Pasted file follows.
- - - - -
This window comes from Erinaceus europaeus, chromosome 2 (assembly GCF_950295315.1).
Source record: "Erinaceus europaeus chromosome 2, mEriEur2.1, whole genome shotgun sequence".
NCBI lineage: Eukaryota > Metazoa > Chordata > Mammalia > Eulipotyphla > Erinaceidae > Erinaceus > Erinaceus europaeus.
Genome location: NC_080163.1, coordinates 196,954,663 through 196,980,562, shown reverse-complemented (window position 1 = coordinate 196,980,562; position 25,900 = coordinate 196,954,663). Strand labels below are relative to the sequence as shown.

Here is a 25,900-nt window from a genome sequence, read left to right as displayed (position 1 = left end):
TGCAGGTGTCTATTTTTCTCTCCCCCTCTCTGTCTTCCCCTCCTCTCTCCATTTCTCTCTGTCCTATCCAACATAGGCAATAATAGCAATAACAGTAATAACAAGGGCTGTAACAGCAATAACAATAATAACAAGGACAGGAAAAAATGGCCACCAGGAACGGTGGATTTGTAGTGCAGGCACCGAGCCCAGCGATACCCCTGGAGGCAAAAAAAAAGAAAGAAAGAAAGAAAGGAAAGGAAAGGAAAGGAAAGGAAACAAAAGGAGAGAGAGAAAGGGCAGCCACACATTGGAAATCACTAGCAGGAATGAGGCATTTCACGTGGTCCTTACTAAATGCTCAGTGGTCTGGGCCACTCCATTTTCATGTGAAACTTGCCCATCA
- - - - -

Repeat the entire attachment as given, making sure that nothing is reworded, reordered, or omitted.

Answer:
This window comes from Erinaceus europaeus, chromosome 2 (assembly GCF_950295315.1).
Source record: "Erinaceus europaeus chromosome 2, mEriEur2.1, whole genome shotgun sequence".
NCBI lineage: Eukaryota > Metazoa > Chordata > Mammalia > Eulipotyphla > Erinaceidae > Erinaceus > Erinaceus europaeus.
Genome location: NC_080163.1, coordinates 196,954,663 through 196,980,562, shown reverse-complemented (window position 1 = coordinate 196,980,562; position 25,900 = coordinate 196,954,663). Strand labels below are relative to the sequence as shown.

Here is a 25,900-nt window from a genome sequence, read left to right as displayed (position 1 = left end):
TGCAGGTGTCTATTTTTCTCTCCCCCTCTCTGTCTTCCCCTCCTCTCTCCATTTCTCTCTGTCCTATCCAACATAGGCAATAATAGCAATAACAGTAATAACAAGGGCTGTAACAGCAATAACAATAATAACAAGGACAGGAAAAAATGGCCACCAGGAACGGTGGATTTGTAGTGCAGGCACCGAGCCCAGCGATACCCCTGGAGGCAAAAAAAAAGAAAGAAAGAAAGAAAGGAAAGGAAAGGAAAGGAAAGGAAACAAAAGGAGAGAGAGAAAGGGCAGCCACACATTGGAAATCACTAGCAGGAATGAGGCATTTCACGTGGTCCTTACTAAATGCTCAGTGGTCTGGGCCACTCCATTTTCATGTGAAACTTGCCCATCA